To Swatch or Not to Swatch

Knitting gauge is individual. Persnicketiness is too.

Admittedly, I am a sloppy knitter because I do not get myself in a tizzy over my knitting. Dropped a stitch? Oh, well. I’ll either latch it up or not with a crochet hook. Missing a stitch? I’ll look for the offender and tie it off if it is way too far down, and add another if necessary. I don’t swatch because I know how I knit. However, for the sweater for Josh, I did swatch, but not for gauge, but for the patterns. How do they look in Brava and how do they look in this color?

A sweater is a big project, and a bit of understanding of a pattern’s texture is more important to me than my gauge. The gauge takes care of itself. What do I mean by that? I mean I have been knitting long enough to know that I knit 4.5 sts / inch with worsted weight yarn on US size 7 needles. I know that massive cables will bring in a big project about 15-20%. I figure about 5% for a lot of stranded knitting. And, because I do not follow patterns except for ideas, I also know that I can change things as I go along – or rip the whole danged thing!

In writing up patterns, I always assume a gauge to be an approximation. For some patterns, it is really important, as in fancy cable work on sweaters and jackets.  If you design your own, then you are the one in control.  If you follow a pattern, you are also the one in control.  Take the time out to see if something might work for you – or not.  Everyone who knits has their own style, their own tensions, and hence, their own gauges. Comments about how hats have turned out “too large” make me wonder if the knitter is willing to analyze their own knitting style, or is caught up with following directions and assuming all will be well.  I have seen knitters who do beautiful work, but fail to consider (or take responsibility for) if their knitting is going to work with a given pattern, and then blame the pattern, not themselves.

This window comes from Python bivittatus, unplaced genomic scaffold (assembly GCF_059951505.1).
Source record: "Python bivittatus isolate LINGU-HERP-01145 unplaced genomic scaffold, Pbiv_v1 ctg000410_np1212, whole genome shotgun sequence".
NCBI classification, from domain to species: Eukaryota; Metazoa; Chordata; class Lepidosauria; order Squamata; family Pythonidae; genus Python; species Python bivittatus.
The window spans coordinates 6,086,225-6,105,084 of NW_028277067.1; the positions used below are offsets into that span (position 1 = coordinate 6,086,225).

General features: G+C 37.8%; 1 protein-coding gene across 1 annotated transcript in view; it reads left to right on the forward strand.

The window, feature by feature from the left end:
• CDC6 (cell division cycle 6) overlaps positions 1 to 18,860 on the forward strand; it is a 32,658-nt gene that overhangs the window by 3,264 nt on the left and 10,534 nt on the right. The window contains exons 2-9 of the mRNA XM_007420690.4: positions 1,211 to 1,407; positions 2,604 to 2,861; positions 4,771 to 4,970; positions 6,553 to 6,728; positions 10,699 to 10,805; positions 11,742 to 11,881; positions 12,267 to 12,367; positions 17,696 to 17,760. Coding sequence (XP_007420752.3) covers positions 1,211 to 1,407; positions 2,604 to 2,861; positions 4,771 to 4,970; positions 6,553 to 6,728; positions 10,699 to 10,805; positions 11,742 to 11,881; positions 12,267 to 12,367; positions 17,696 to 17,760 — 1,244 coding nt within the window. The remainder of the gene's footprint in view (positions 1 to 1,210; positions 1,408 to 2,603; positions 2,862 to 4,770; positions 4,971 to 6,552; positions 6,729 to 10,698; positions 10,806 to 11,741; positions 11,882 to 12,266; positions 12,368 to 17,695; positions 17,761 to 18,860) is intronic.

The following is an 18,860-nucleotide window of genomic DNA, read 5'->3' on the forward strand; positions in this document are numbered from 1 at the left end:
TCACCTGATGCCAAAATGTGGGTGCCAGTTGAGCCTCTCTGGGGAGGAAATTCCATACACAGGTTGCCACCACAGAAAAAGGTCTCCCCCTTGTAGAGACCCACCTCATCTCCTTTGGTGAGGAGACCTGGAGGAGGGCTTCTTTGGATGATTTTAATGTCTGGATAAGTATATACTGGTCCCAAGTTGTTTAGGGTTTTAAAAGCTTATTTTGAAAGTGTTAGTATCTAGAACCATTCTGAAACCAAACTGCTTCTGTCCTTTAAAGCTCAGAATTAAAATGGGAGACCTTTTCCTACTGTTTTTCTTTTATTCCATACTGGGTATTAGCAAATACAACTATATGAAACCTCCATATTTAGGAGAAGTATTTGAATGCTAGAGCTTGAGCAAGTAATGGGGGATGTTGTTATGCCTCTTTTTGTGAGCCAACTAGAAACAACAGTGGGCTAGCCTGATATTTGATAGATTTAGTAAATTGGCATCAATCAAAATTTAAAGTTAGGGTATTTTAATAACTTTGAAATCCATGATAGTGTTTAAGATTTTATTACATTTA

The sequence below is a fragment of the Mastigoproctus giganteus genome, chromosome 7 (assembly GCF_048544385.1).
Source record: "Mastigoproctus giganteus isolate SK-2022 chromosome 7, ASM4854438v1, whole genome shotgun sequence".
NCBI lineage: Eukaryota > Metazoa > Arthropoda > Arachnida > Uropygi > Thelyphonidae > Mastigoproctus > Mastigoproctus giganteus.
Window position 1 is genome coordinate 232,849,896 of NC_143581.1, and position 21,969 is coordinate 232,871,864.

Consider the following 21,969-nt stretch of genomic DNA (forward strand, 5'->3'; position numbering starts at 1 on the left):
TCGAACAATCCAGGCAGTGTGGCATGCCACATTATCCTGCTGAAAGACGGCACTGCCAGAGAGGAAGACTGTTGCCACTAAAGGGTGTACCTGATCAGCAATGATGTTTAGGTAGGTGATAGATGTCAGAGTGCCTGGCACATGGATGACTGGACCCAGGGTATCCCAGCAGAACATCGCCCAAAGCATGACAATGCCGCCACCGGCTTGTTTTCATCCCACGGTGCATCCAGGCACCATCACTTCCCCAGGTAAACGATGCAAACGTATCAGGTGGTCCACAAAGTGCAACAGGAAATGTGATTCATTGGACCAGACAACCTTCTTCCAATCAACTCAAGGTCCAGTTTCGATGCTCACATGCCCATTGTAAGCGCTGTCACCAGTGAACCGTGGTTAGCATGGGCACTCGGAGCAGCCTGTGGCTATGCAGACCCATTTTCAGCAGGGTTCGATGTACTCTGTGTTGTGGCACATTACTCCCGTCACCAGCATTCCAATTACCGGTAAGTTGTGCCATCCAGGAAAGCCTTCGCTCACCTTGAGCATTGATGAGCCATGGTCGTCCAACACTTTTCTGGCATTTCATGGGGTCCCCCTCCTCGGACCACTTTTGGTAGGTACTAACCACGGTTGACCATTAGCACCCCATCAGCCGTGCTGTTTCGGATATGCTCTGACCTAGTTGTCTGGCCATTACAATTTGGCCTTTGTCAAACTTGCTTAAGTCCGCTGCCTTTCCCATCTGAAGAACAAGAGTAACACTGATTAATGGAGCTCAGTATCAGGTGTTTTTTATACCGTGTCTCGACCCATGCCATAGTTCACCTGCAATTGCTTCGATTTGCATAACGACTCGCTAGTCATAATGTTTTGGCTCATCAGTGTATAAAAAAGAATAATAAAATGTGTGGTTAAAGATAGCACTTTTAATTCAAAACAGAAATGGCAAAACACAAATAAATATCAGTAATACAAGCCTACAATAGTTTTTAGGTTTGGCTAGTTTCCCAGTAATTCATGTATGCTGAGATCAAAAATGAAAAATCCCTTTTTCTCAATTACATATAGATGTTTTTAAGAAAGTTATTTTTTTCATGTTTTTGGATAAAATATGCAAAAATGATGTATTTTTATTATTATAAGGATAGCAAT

Designing anything does require a bit of forethought, as well as a bit of risk. I mentioned in one post about photography that I’d gone to a workshop where the photographer said that no work of art was unplanned. I think that is true – sure, some things are spontaneous and successful, but not all are. Experience, experimentation, frustration, imagination, intention, repetition are all the things which lead to success in any field. Even with all the best intentions, failures can occur; however, I always think that my failure may be a success in someone else’s eye.

Knitting is an activity like any other – running, kayaking, sewing, cooking, painting, writing. It requires some focus, and can give way to that pleasurable automation of the well-trained hand. A quality of “oneness” occurs that is soothing and calming – very zen! The art of knitting is very different from the act of knitting. When it becomes an art, all your knowledge comes into play, at whatever level you are doing it. Granted, the art may be highly pragmatic in results, but it is no less an art, whatever the utilitarian need being met.

So, to swatch or not to swatch? That is up to the individual. For me, I’ll leave it alone unless I need it. I’ll dive in and adapt a bit if I need to because it suits my personality far better. However, to create a pattern with texture – that is akin to painting. How do the colors respond to this or that? How shall I use this new brush? Then I swatch, because until I see the result, I will never know. Small scraps of paper, small textured swatches. Life goes on.

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